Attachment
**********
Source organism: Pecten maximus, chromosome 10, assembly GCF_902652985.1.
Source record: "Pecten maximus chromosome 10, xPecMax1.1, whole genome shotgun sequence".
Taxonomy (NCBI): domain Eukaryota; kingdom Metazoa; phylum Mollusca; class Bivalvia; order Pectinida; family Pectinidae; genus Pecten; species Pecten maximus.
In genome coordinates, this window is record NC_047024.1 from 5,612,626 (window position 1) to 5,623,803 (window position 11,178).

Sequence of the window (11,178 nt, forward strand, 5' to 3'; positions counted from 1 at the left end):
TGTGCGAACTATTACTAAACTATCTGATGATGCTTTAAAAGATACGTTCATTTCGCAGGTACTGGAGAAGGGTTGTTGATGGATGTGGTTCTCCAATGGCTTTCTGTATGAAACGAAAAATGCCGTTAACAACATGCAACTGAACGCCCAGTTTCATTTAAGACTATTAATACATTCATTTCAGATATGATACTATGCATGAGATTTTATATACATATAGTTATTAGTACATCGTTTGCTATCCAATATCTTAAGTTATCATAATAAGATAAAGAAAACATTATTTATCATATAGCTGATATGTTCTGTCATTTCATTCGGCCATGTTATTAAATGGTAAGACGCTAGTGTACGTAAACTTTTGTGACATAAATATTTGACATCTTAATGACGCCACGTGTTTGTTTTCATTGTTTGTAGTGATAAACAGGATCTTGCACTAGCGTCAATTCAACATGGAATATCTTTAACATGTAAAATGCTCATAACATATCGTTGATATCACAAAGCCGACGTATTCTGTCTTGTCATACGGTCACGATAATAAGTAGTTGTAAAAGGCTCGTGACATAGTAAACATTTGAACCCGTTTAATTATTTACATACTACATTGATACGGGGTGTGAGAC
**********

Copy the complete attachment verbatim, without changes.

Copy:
Source organism: Pecten maximus, chromosome 10, assembly GCF_902652985.1.
Source record: "Pecten maximus chromosome 10, xPecMax1.1, whole genome shotgun sequence".
Taxonomy (NCBI): domain Eukaryota; kingdom Metazoa; phylum Mollusca; class Bivalvia; order Pectinida; family Pectinidae; genus Pecten; species Pecten maximus.
In genome coordinates, this window is record NC_047024.1 from 5,612,626 (window position 1) to 5,623,803 (window position 11,178).

Sequence of the window (11,178 nt, forward strand, 5' to 3'; positions counted from 1 at the left end):
TGTGCGAACTATTACTAAACTATCTGATGATGCTTTAAAAGATACGTTCATTTCGCAGGTACTGGAGAAGGGTTGTTGATGGATGTGGTTCTCCAATGGCTTTCTGTATGAAACGAAAAATGCCGTTAACAACATGCAACTGAACGCCCAGTTTCATTTAAGACTATTAATACATTCATTTCAGATATGATACTATGCATGAGATTTTATATACATATAGTTATTAGTACATCGTTTGCTATCCAATATCTTAAGTTATCATAATAAGATAAAGAAAACATTATTTATCATATAGCTGATATGTTCTGTCATTTCATTCGGCCATGTTATTAAATGGTAAGACGCTAGTGTACGTAAACTTTTGTGACATAAATATTTGACATCTTAATGACGCCACGTGTTTGTTTTCATTGTTTGTAGTGATAAACAGGATCTTGCACTAGCGTCAATTCAACATGGAATATCTTTAACATGTAAAATGCTCATAACATATCGTTGATATCACAAAGCCGACGTATTCTGTCTTGTCATACGGTCACGATAATAAGTAGTTGTAAAAGGCTCGTGACATAGTAAACATTTGAACCCGTTTAATTATTTACATACTACATTGATACGGGGTGTGAGAC